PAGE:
The Hong Kong Monetary Authority is entering a new phase of experimentation with the digital Hong Kong dollar, but is yet to determine if the state should provide digital money or leave it to the private sector.
Yvonne Tsui, senior fintech director, described the second round of the HKMA’s central bank digital currency experiments at OMFIF’s Global finance forum. This second phase of the process focuses on application research and pilots. Some 16 firms are participating in the pilot programmes, working on 14 projects on topics including programmable payments, tokenised deposits, settlement of tokenised assets and offline payments.
‘The use cases are opening our eyes to what the eHKD can do and what benefits it can bring to people and businesses in Hong Kong,’ said Tsui. ‘As well as the progress and results of the pilots, we’ll be factoring in international trends and market needs.’
Coordination and interoperability challenges
While the introduction of CBDCs promises a variety of efficiency savings and new functionalities, it is important to remember that it does not solve all the problems of payments – particularly cross-border payments – on its own. Larry Li, Swift’s head of North Asia, warns that new CBDCs will still need to be able to connect to existing real-time gross settlement systems, particularly if trading across borders.
‘International trade is a major driver of cross-border payments and it’s still 40% dollars,’ said Li. ‘So a project like mBridge will still need a system for connecting into dollar and euro payment networks to facilitate trade.’
He added that many of the challenges in cross-border payments are not fundamentally technological issues. ‘Yes, the technology can help, but it can’t address the legal challenges of connecting payments across multiple jurisdictions on its own. It can be an instrument, but solving these challenges requires a lot of political will across multiple jurisdictions.’
Weighing up DLT and centralised systems
Project mBridge is making use of DLT, giving it a distributed governance model well-suited to cross-border payments, while the People’s Bank of China’s domestic digital renminbi uses centralised architecture to ensure maximum speed. The panel weighed up the relative merits of the different architectures.
Raymond Qu, founder and chief executive officer of Geoswift, highlighted that, in transactions involving multiple parties, DLT offers substantial efficiency savings compared to centralised systems.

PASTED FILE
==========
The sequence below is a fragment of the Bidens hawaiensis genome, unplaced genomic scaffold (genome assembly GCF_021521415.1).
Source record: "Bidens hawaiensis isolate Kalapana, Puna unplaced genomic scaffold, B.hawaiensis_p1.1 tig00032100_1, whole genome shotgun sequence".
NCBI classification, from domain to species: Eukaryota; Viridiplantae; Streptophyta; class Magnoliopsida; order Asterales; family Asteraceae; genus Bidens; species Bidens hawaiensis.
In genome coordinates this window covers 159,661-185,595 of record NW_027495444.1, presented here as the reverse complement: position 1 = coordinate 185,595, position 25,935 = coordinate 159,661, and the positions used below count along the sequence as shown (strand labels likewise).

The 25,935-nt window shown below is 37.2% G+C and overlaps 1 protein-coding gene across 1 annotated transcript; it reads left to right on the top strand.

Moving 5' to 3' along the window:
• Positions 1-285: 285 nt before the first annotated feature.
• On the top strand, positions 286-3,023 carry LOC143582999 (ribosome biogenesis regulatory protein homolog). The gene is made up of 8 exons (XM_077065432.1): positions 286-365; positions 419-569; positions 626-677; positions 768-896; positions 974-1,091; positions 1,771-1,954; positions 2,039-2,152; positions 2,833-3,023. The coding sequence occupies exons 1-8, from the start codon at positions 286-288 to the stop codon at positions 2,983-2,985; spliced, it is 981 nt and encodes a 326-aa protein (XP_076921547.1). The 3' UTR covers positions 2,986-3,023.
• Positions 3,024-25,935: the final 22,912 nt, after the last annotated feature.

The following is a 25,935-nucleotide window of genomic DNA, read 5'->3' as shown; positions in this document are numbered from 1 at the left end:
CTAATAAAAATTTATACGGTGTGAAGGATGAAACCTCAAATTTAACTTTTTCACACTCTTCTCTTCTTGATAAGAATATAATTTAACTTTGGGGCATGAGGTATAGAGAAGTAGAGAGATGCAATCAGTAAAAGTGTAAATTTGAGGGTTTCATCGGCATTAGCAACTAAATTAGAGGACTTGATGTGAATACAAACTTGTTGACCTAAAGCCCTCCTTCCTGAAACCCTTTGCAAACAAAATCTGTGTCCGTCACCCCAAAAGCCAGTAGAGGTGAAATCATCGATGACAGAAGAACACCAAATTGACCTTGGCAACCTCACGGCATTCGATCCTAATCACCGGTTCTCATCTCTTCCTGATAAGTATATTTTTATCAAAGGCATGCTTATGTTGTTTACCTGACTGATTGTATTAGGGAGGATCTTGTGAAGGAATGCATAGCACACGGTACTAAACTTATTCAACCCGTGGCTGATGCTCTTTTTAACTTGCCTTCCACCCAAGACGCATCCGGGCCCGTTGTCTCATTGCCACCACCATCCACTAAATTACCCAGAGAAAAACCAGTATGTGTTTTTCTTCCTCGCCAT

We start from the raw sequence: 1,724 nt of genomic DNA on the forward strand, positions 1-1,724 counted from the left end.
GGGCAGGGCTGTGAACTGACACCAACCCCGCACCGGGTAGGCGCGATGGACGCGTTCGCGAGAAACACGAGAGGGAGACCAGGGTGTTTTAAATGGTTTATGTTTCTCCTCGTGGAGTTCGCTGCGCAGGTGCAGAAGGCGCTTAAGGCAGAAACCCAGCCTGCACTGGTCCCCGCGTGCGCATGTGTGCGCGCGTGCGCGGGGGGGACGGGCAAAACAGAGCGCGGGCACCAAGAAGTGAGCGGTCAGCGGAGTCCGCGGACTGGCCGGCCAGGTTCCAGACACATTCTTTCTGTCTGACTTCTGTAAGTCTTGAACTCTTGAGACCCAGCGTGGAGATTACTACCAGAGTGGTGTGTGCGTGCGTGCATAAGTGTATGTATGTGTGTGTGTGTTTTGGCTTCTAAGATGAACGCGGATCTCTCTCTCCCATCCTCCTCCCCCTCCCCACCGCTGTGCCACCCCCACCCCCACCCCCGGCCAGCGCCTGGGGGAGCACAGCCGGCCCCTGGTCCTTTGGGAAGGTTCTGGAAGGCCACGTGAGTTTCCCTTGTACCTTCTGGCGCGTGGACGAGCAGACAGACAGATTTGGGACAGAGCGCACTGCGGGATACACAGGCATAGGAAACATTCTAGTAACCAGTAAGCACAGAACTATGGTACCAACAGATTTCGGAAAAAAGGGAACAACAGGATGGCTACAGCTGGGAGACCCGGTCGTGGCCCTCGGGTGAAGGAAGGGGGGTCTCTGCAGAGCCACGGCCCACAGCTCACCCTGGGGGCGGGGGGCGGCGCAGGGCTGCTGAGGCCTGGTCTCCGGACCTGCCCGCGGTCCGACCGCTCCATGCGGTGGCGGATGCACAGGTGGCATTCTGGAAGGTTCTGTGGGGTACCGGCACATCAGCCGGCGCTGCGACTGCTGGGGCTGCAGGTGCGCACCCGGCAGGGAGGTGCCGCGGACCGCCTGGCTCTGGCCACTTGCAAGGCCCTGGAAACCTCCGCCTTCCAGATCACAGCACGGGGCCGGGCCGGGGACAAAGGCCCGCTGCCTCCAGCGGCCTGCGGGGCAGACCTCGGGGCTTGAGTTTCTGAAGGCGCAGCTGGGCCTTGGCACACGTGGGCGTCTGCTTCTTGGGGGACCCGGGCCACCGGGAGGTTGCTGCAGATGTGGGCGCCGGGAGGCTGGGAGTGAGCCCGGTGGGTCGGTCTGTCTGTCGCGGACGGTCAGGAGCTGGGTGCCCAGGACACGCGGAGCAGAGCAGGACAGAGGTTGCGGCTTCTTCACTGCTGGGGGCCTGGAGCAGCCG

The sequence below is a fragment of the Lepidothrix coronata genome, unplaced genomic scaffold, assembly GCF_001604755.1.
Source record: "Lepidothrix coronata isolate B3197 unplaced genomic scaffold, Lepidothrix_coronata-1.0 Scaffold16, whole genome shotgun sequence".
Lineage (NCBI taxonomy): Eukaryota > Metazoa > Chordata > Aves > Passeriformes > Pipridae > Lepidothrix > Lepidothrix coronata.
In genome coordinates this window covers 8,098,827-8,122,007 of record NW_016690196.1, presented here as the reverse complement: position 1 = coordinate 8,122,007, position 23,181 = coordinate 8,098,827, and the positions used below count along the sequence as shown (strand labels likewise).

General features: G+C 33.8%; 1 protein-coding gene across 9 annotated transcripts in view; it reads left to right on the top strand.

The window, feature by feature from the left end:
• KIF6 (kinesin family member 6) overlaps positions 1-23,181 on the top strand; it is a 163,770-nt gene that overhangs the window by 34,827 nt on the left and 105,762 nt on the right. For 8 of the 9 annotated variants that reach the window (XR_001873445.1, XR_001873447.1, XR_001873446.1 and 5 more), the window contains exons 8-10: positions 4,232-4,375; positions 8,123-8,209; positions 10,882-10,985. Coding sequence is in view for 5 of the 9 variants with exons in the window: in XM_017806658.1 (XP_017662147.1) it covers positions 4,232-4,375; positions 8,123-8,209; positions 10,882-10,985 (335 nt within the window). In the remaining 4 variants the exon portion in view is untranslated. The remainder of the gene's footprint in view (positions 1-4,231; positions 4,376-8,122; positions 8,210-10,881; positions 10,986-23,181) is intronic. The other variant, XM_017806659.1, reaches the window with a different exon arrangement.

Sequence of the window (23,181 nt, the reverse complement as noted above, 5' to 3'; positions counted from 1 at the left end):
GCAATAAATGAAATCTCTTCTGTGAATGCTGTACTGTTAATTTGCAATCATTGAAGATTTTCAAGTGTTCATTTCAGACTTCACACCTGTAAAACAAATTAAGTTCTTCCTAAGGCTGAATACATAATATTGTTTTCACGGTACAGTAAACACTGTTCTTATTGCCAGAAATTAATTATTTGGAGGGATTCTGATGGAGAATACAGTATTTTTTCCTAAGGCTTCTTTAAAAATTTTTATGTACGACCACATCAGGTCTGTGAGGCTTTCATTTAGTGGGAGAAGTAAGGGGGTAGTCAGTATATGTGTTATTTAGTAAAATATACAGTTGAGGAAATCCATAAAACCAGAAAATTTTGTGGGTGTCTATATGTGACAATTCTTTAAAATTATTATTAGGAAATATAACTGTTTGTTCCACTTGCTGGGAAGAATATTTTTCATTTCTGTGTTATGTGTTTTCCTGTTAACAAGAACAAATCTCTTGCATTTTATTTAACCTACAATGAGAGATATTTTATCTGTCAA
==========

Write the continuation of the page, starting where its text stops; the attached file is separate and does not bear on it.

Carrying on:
Bojan Obradovic, chief digital officer for Hong Kong at HSBC, observed that, among central banks and monetary authorities pursuing CBDC pilots, most but not all are experimenting with DLT because of the capacity to instantly transfer ownership and value. He added that investment is high in the private sector. ‘Most banks are already investing heavily in this technology and the ones that aren’t will do soon,’ he said, likening the situation to public cloud five or six years ago. ‘Cloud was like this. It’s a slow journey but everyone has started on that path now because they recognise the savings it offers.’
Alternative private systems
The panel also discussed the role of the private sector in money provision and payments. It was noted that private forms of money like tokenised deposits and stablecoins might be delivered more quickly than CBDCs. Tsui added: ‘The private sector is closer to the market and users, so they will naturally deliver digital currencies more quickly.’
While the state does not need to be the only provider of digital money, regulators have a very important role to play as gatekeepers, ensuring that private sector money provision is undertaken by responsible providers without jeopardising financial stability.
‘Stablecoins and tokenised deposits can all deliver programmability,’ said Obradovic. ‘But they differ in terms of liability and how you guarantee the stability of value. We’re experimenting with tokenised deposits to see if that’s a suitable form of digital money.’